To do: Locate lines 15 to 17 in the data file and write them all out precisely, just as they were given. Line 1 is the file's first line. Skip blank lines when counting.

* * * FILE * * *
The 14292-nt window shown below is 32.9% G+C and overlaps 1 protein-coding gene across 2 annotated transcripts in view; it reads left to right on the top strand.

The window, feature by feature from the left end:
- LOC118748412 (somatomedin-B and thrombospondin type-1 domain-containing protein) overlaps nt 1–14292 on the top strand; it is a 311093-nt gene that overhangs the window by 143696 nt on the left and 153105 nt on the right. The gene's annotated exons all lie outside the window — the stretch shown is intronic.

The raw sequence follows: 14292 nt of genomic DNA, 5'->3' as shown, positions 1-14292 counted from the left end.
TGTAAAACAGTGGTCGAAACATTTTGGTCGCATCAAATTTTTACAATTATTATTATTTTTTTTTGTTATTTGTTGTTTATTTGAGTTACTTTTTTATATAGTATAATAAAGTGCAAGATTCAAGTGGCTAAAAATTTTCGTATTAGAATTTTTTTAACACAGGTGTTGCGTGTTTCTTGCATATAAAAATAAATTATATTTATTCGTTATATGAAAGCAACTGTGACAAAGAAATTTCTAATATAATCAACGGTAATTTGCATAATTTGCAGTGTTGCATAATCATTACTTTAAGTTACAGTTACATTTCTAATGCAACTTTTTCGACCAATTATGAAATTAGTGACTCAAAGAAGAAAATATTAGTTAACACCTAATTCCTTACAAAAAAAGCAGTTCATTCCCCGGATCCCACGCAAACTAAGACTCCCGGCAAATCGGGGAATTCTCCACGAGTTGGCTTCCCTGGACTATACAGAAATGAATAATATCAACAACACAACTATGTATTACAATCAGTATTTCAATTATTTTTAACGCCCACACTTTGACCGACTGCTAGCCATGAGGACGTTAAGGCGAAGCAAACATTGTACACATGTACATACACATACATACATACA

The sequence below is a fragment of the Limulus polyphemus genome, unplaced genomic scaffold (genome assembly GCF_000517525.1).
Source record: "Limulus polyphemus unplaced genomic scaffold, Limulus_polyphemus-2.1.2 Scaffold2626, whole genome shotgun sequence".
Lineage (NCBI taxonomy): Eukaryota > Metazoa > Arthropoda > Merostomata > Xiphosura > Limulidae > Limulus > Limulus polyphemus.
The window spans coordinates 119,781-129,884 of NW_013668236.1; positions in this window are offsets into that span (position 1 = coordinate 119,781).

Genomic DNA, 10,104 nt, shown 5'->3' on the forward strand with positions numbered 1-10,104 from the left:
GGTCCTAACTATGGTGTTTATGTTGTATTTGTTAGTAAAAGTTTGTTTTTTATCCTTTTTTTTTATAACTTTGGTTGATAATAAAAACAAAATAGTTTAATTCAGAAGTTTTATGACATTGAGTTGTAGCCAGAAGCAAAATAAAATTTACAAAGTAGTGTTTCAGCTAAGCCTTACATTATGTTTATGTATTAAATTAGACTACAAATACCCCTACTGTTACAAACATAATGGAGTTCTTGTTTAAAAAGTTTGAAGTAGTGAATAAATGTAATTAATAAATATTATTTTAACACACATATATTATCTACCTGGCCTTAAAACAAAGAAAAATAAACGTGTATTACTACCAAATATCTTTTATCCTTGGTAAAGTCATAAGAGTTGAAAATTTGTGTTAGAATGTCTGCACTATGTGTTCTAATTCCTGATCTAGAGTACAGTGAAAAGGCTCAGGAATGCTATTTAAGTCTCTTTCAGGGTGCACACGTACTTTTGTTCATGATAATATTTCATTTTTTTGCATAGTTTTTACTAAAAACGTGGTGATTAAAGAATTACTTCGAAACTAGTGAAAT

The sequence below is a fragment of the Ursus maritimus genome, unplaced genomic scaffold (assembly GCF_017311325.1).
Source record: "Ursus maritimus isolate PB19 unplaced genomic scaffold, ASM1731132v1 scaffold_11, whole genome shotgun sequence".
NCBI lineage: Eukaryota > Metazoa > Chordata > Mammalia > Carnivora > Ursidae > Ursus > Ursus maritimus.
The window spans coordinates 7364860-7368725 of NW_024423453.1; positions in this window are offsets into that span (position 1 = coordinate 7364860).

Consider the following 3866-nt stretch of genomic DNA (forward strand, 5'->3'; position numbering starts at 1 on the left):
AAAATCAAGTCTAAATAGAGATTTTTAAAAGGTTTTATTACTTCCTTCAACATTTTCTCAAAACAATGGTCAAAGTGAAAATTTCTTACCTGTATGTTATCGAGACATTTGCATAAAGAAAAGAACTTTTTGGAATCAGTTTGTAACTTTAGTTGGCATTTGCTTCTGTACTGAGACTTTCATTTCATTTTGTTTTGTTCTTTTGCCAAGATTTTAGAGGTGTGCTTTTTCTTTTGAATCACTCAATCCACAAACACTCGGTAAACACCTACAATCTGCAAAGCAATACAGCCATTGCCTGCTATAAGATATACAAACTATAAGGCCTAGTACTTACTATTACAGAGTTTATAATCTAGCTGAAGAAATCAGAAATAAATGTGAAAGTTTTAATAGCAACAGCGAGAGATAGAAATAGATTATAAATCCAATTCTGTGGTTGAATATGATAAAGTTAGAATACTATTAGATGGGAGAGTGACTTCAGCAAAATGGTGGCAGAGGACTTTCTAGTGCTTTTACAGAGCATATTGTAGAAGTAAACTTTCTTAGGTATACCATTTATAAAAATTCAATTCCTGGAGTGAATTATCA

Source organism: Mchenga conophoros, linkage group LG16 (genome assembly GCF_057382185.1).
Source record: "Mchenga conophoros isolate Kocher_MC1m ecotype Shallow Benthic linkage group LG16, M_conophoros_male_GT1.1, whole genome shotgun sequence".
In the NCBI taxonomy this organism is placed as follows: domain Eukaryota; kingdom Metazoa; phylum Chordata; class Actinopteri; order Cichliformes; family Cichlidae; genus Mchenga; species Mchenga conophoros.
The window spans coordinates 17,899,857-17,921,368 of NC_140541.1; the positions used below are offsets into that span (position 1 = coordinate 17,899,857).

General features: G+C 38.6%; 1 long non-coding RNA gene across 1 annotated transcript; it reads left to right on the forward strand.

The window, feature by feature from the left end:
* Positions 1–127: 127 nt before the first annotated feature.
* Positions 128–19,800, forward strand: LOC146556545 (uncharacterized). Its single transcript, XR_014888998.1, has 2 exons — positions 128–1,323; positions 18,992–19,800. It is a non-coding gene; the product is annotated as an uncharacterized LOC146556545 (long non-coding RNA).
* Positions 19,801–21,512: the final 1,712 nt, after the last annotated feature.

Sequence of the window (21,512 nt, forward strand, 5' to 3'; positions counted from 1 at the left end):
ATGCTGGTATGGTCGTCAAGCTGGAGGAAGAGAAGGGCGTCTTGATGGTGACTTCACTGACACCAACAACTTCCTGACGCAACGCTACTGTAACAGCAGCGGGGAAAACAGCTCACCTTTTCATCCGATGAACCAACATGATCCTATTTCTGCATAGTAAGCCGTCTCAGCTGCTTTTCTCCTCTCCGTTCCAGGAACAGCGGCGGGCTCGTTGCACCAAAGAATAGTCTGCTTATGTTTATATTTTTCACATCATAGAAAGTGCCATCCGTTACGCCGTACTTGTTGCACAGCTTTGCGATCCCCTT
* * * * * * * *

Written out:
The window spans coordinates 7364860-7368725 of NW_024423453.1; positions in this window are offsets into that span (position 1 = coordinate 7364860).

Consider the following 3866-nt stretch of genomic DNA (forward strand, 5'->3'; position numbering starts at 1 on the left):
AAAATCAAGTCTAAATAGAGATTTTTAAAAGGTTTTATTACTTCCTTCAACATTTTCTCAAAACAATGGTCAAAGTGAAAATTTCTTACCTGTATGTTATCGAGACATTTGCATAAAGAAAAGAACTTTTTGGAATCAGTTTGTAACTTTAGTTGGCATTTGCTTCTGTACTGAGACTTTCATTTCATTTTGTTTTGTTCTTTTGCCAAGATTTTAGAGGTGTGCTTTTTCTTTTGAATCACTCAATCCACAAACACTCGGTAAACACCTACAATCTGCAAAGCAATACAGCCATTGCCTGCTATAAGATATACAAACTATAAGGCCTAGTACTTACTATTACAGAGTTTATAATCTAGCTGAAGAAATCAGAAATAAATGTGAAAGTTTTAATAGCAACAGCGAGAGATAGAAATAGATTATAAATCCAATTCTGTGGTTGAATATGATAAAGTTAGAATACTATTAGATGGGAGAGTGACTTCAGCAAAATGGTGGCAGAGGACTTTCTAGTGCTTTTACAGAGCATATTGTAGAAGTAAACTTTCTTAGGTATACCATTTATAAAAATTCAATTCCTGGAGTGAATTATCA